• Theron
    • Language: C++
    • Purpose: Build highly concurrent, distributed event-driven application.
    • Actors: They are specialized objects that execute in parallel natively. Each of them has a unique address. Communication is dome by messaging. Each actor’s behavior defined in message handlers, which are user-defined private member functions.
  • S4¬†– more in the Stream Processing Systems section.

Scheduling and Load Balancing:

  • Luigi Scheduler
    • It is a python module that helps to build complex pipelines of batch jobs. Also it builds in a support for Hadoop. It is a scheduler that is open-sourced by Spotify and used within the company.
    • It is still quite immature and anyone can try hers luck to contribute to this scheduler that is written in Python.
  • Apache Oozie
    • It is a workflow scheduler system to manage Apache Hadoop jobs.
    • It is a directed acyclical graph od actions.
    • It is scalable, reliable and extensible system.
  • Azkaban
    • It is a batch job scheduler.
    • It helps to control dependencies¬†and scheduling of individual pieces to run.
  • Helix
    • It is a generic cluster management framework for automatic management of partitioned, replicated and distributed resources hosted on a cluster of nodes.
    • Features: (a) automatic assignments of resources to nodes, (b) node failure detection and recovery, (c) dynamic addition of resources and nodes to a cluster, (d) pluggable distributed state machine, (e) automatic load balancing and throttling of transactions
  • Norbert
    • Provides easy cluster management and workload distiribution
    • It is implemented in Scala and wraps ZooKeeper, Netty and Protocol Buffers to make it easier to build applications.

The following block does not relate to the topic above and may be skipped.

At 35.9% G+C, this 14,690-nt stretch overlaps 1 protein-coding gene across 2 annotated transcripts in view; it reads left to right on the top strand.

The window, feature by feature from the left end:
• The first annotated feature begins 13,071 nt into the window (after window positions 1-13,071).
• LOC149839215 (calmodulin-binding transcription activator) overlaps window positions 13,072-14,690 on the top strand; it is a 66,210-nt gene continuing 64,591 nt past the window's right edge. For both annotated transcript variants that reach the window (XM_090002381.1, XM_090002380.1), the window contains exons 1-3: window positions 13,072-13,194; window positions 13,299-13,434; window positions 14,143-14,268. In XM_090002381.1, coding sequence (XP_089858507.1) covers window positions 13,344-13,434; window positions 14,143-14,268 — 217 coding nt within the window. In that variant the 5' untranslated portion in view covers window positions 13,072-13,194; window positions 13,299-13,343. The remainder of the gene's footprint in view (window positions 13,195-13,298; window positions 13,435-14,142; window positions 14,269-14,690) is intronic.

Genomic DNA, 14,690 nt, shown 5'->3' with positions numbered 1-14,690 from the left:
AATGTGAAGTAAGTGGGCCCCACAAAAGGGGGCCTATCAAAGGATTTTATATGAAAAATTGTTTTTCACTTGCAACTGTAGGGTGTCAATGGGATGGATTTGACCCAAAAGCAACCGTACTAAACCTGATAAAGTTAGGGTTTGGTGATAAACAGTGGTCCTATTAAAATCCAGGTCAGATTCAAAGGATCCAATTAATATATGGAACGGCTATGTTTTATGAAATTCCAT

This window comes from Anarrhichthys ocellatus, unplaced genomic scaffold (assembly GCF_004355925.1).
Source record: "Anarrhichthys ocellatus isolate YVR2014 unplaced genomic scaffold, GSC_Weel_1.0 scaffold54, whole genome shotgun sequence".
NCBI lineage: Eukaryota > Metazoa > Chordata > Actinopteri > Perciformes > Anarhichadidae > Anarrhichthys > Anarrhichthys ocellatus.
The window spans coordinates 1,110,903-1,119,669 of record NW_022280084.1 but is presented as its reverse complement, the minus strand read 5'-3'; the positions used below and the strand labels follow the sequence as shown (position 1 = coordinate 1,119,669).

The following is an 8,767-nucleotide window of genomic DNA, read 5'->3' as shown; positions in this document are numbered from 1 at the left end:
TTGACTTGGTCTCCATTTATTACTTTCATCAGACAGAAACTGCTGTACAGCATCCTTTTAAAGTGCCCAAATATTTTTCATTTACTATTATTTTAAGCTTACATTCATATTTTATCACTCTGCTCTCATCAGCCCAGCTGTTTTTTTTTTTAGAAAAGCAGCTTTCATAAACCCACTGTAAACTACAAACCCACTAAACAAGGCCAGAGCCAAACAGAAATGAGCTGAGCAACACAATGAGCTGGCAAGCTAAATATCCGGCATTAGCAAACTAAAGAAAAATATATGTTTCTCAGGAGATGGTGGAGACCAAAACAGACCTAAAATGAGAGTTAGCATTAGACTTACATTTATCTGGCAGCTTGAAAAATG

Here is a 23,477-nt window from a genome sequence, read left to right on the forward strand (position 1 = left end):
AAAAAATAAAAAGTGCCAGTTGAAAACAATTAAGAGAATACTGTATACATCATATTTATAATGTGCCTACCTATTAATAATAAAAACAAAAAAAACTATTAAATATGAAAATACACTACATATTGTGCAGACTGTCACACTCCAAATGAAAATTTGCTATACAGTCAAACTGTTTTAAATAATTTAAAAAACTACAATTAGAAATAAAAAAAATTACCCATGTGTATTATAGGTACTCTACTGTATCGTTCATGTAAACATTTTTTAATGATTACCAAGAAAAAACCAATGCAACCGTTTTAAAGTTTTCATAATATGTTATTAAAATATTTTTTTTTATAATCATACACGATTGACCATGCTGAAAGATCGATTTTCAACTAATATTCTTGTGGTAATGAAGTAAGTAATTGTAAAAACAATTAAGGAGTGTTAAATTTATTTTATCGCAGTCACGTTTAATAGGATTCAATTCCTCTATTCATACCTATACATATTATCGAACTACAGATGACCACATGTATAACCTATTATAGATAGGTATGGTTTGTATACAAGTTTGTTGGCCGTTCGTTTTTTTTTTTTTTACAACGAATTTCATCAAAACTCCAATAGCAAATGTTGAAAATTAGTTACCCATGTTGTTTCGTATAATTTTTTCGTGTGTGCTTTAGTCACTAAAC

• Purpose: (a) Provide Group Management, change configuration, add/remove nodes. (b) Partitions workload by using software load balancing. (c) Provide asynchronous client/server RPC and notifications.

Replication:

  • Bucardo¬†is an asynchronous¬†PostgreSQL¬†replication
  • And whatever others…

Consesnsus and stuff:

Log Collection:

  • Apache Kafka
    Distributed Pub/Sub messaging systems that supports:

    • Persistent messaging with constant time performance
    • High-throughput
    • Explicit support for message partitioning over servers and machine-consumers
    • Support for parallel data load into Hadoop

    It is a viable solution to provide logged data to offline analysis systems like Hadoop, but it is might be quite limited for building real-time processing. The system is quite similar to Scribe and Apache Flume as they all do activity stream processing, even though that the architectures are different.
    Architecture:

  • Logstash

Message Passing Frameworks:

(De)Serialization for sending objects in the network safely:

  • Avro
    • It is a data serialization system.
    • Provides: (a) rich data structures, (b) compact, fast, binary data format, (c) container file to store persistent data, (d) integration with dynamic languages. The schemas are defined with JSON.
    • Used by Spotify
  • Protocol Buffer
    • Developed and Used by Google.
    • It encodes structured data in an efficient extensible format.
  • Apache Thrift
    • Purpose: scalable cross-language services deployment.

Chasing for latency:

 

 

May 182012
 

Currently, I’m quire inspired doing one of the project I have in UPC.